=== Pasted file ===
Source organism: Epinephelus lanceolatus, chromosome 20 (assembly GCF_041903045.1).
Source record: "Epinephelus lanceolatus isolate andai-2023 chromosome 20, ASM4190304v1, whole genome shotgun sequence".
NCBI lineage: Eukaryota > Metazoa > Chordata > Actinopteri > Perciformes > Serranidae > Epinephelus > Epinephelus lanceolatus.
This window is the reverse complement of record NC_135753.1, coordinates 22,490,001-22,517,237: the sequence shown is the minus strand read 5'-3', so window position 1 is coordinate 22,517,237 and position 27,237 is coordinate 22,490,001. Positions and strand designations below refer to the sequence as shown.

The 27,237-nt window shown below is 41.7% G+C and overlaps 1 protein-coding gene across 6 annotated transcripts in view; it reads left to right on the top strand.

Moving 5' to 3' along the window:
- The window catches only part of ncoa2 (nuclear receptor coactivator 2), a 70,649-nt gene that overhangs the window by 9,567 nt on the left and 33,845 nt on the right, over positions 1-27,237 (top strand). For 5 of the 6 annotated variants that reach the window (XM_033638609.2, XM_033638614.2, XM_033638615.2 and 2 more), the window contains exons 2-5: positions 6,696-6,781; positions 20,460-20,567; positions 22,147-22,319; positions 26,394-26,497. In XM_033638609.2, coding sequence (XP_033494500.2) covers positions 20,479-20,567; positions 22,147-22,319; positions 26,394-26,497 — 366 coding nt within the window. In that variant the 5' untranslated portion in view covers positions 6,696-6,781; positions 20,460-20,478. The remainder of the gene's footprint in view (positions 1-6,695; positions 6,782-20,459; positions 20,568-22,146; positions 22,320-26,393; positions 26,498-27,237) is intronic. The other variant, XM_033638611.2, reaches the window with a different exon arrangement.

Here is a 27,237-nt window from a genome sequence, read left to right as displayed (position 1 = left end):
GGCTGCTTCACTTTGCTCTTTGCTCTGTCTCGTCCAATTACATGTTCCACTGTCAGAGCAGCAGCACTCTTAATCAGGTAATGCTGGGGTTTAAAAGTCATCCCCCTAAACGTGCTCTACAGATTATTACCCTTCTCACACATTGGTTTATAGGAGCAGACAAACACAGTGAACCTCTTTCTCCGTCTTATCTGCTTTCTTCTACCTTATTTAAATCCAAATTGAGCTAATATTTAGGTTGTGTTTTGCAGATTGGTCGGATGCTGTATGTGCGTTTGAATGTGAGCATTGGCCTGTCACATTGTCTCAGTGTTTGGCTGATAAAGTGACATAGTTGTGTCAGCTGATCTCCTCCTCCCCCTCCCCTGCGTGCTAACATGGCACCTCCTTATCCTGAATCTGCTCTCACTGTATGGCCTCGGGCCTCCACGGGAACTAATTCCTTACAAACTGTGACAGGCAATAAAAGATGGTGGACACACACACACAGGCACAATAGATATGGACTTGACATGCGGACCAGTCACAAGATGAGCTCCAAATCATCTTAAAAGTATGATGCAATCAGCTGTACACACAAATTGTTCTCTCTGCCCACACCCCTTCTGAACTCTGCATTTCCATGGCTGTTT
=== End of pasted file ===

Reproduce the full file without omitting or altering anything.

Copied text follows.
Source organism: Epinephelus lanceolatus, chromosome 20 (assembly GCF_041903045.1).
Source record: "Epinephelus lanceolatus isolate andai-2023 chromosome 20, ASM4190304v1, whole genome shotgun sequence".
NCBI lineage: Eukaryota > Metazoa > Chordata > Actinopteri > Perciformes > Serranidae > Epinephelus > Epinephelus lanceolatus.
This window is the reverse complement of record NC_135753.1, coordinates 22,490,001-22,517,237: the sequence shown is the minus strand read 5'-3', so window position 1 is coordinate 22,517,237 and position 27,237 is coordinate 22,490,001. Positions and strand designations below refer to the sequence as shown.

The 27,237-nt window shown below is 41.7% G+C and overlaps 1 protein-coding gene across 6 annotated transcripts in view; it reads left to right on the top strand.

Moving 5' to 3' along the window:
- The window catches only part of ncoa2 (nuclear receptor coactivator 2), a 70,649-nt gene that overhangs the window by 9,567 nt on the left and 33,845 nt on the right, over positions 1-27,237 (top strand). For 5 of the 6 annotated variants that reach the window (XM_033638609.2, XM_033638614.2, XM_033638615.2 and 2 more), the window contains exons 2-5: positions 6,696-6,781; positions 20,460-20,567; positions 22,147-22,319; positions 26,394-26,497. In XM_033638609.2, coding sequence (XP_033494500.2) covers positions 20,479-20,567; positions 22,147-22,319; positions 26,394-26,497 — 366 coding nt within the window. In that variant the 5' untranslated portion in view covers positions 6,696-6,781; positions 20,460-20,478. The remainder of the gene's footprint in view (positions 1-6,695; positions 6,782-20,459; positions 20,568-22,146; positions 22,320-26,393; positions 26,498-27,237) is intronic. The other variant, XM_033638611.2, reaches the window with a different exon arrangement.

Here is a 27,237-nt window from a genome sequence, read left to right as displayed (position 1 = left end):
GGCTGCTTCACTTTGCTCTTTGCTCTGTCTCGTCCAATTACATGTTCCACTGTCAGAGCAGCAGCACTCTTAATCAGGTAATGCTGGGGTTTAAAAGTCATCCCCCTAAACGTGCTCTACAGATTATTACCCTTCTCACACATTGGTTTATAGGAGCAGACAAACACAGTGAACCTCTTTCTCCGTCTTATCTGCTTTCTTCTACCTTATTTAAATCCAAATTGAGCTAATATTTAGGTTGTGTTTTGCAGATTGGTCGGATGCTGTATGTGCGTTTGAATGTGAGCATTGGCCTGTCACATTGTCTCAGTGTTTGGCTGATAAAGTGACATAGTTGTGTCAGCTGATCTCCTCCTCCCCCTCCCCTGCGTGCTAACATGGCACCTCCTTATCCTGAATCTGCTCTCACTGTATGGCCTCGGGCCTCCACGGGAACTAATTCCTTACAAACTGTGACAGGCAATAAAAGATGGTGGACACACACACACAGGCACAATAGATATGGACTTGACATGCGGACCAGTCACAAGATGAGCTCCAAATCATCTTAAAAGTATGATGCAATCAGCTGTACACACAAATTGTTCTCTCTGCCCACACCCCTTCTGAACTCTGCATTTCCATGGCTGTTT